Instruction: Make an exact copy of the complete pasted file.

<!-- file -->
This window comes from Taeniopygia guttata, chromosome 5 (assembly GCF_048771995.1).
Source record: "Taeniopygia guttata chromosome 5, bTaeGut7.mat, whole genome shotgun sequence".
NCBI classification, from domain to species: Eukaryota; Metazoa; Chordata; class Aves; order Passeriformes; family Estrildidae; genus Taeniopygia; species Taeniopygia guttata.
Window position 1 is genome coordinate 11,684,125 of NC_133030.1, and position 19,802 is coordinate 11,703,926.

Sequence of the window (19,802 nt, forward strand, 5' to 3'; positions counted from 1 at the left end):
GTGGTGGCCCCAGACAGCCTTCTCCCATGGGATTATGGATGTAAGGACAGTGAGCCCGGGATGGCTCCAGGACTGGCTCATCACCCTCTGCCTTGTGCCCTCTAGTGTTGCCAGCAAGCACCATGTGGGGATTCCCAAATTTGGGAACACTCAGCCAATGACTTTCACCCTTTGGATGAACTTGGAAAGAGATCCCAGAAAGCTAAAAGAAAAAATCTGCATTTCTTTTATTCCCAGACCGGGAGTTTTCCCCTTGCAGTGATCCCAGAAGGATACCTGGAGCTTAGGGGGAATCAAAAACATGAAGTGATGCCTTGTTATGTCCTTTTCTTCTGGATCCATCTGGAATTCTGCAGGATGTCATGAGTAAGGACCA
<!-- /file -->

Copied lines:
This window comes from Taeniopygia guttata, chromosome 5 (assembly GCF_048771995.1).
Source record: "Taeniopygia guttata chromosome 5, bTaeGut7.mat, whole genome shotgun sequence".
NCBI classification, from domain to species: Eukaryota; Metazoa; Chordata; class Aves; order Passeriformes; family Estrildidae; genus Taeniopygia; species Taeniopygia guttata.
Window position 1 is genome coordinate 11,684,125 of NC_133030.1, and position 19,802 is coordinate 11,703,926.

Sequence of the window (19,802 nt, forward strand, 5' to 3'; positions counted from 1 at the left end):
GTGGTGGCCCCAGACAGCCTTCTCCCATGGGATTATGGATGTAAGGACAGTGAGCCCGGGATGGCTCCAGGACTGGCTCATCACCCTCTGCCTTGTGCCCTCTAGTGTTGCCAGCAAGCACCATGTGGGGATTCCCAAATTTGGGAACACTCAGCCAATGACTTTCACCCTTTGGATGAACTTGGAAAGAGATCCCAGAAAGCTAAAAGAAAAAATCTGCATTTCTTTTATTCCCAGACCGGGAGTTTTCCCCTTGCAGTGATCCCAGAAGGATACCTGGAGCTTAGGGGGAATCAAAAACATGAAGTGATGCCTTGTTATGTCCTTTTCTTCTGGATCCATCTGGAATTCTGCAGGATGTCATGAGTAAGGACCA